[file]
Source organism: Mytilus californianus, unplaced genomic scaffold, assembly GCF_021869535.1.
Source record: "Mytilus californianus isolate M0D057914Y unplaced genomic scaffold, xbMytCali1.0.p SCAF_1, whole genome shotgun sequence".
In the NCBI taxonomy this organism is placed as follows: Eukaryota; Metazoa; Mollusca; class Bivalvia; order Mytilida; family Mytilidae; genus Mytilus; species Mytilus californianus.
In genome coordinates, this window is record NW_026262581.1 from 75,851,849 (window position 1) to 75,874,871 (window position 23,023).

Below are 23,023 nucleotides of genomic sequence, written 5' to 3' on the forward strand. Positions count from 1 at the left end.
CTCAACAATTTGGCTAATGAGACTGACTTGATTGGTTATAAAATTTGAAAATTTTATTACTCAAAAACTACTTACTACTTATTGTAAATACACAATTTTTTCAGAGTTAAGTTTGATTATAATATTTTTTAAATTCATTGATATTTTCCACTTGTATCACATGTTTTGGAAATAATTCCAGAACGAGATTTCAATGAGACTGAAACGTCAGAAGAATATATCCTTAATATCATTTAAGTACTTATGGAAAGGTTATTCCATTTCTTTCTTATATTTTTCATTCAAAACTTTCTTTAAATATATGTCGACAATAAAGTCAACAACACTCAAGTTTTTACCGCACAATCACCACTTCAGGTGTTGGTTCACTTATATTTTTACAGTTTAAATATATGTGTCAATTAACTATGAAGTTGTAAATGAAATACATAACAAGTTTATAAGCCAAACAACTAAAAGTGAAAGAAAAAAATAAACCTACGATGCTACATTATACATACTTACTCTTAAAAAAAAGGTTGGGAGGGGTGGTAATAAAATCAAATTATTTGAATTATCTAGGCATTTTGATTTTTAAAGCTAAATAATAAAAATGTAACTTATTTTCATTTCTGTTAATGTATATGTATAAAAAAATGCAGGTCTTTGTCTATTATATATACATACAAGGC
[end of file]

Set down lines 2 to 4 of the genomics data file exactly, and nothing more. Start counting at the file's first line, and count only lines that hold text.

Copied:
Source record: "Mytilus californianus isolate M0D057914Y unplaced genomic scaffold, xbMytCali1.0.p SCAF_1, whole genome shotgun sequence".
In the NCBI taxonomy this organism is placed as follows: Eukaryota; Metazoa; Mollusca; class Bivalvia; order Mytilida; family Mytilidae; genus Mytilus; species Mytilus californianus.
In genome coordinates, this window is record NW_026262581.1 from 75,851,849 (window position 1) to 75,874,871 (window position 23,023).